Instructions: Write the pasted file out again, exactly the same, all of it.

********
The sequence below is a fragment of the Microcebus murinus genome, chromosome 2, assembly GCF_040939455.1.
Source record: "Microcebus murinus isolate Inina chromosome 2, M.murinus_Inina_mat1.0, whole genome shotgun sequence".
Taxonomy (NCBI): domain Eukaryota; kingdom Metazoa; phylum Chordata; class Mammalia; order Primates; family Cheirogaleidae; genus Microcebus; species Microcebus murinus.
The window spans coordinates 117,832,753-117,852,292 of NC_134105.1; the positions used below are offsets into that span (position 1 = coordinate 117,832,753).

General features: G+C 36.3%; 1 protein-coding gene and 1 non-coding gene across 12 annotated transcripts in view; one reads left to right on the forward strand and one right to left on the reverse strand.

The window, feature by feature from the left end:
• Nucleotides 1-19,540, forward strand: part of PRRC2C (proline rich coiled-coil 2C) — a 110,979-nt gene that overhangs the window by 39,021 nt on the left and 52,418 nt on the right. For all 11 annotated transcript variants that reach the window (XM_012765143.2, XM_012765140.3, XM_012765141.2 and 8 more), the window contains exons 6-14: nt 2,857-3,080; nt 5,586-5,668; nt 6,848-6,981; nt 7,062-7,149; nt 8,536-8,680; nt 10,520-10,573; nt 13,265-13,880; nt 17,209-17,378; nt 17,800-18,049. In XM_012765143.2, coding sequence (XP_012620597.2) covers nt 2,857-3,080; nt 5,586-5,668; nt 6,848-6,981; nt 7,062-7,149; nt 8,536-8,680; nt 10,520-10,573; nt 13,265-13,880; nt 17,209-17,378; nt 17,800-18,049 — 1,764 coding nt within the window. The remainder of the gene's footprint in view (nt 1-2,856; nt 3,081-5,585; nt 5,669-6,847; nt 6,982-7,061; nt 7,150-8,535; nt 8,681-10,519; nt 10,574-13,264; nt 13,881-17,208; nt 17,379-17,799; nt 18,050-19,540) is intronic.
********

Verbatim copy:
The sequence below is a fragment of the Microcebus murinus genome, chromosome 2, assembly GCF_040939455.1.
Source record: "Microcebus murinus isolate Inina chromosome 2, M.murinus_Inina_mat1.0, whole genome shotgun sequence".
Taxonomy (NCBI): domain Eukaryota; kingdom Metazoa; phylum Chordata; class Mammalia; order Primates; family Cheirogaleidae; genus Microcebus; species Microcebus murinus.
The window spans coordinates 117,832,753-117,852,292 of NC_134105.1; the positions used below are offsets into that span (position 1 = coordinate 117,832,753).

General features: G+C 36.3%; 1 protein-coding gene and 1 non-coding gene across 12 annotated transcripts in view; one reads left to right on the forward strand and one right to left on the reverse strand.

The window, feature by feature from the left end:
• Nucleotides 1-19,540, forward strand: part of PRRC2C (proline rich coiled-coil 2C) — a 110,979-nt gene that overhangs the window by 39,021 nt on the left and 52,418 nt on the right. For all 11 annotated transcript variants that reach the window (XM_012765143.2, XM_012765140.3, XM_012765141.2 and 8 more), the window contains exons 6-14: nt 2,857-3,080; nt 5,586-5,668; nt 6,848-6,981; nt 7,062-7,149; nt 8,536-8,680; nt 10,520-10,573; nt 13,265-13,880; nt 17,209-17,378; nt 17,800-18,049. In XM_012765143.2, coding sequence (XP_012620597.2) covers nt 2,857-3,080; nt 5,586-5,668; nt 6,848-6,981; nt 7,062-7,149; nt 8,536-8,680; nt 10,520-10,573; nt 13,265-13,880; nt 17,209-17,378; nt 17,800-18,049 — 1,764 coding nt within the window. The remainder of the gene's footprint in view (nt 1-2,856; nt 3,081-5,585; nt 5,669-6,847; nt 6,982-7,061; nt 7,150-8,535; nt 8,681-10,519; nt 10,574-13,264; nt 13,881-17,208; nt 17,379-17,799; nt 18,050-19,540) is intronic.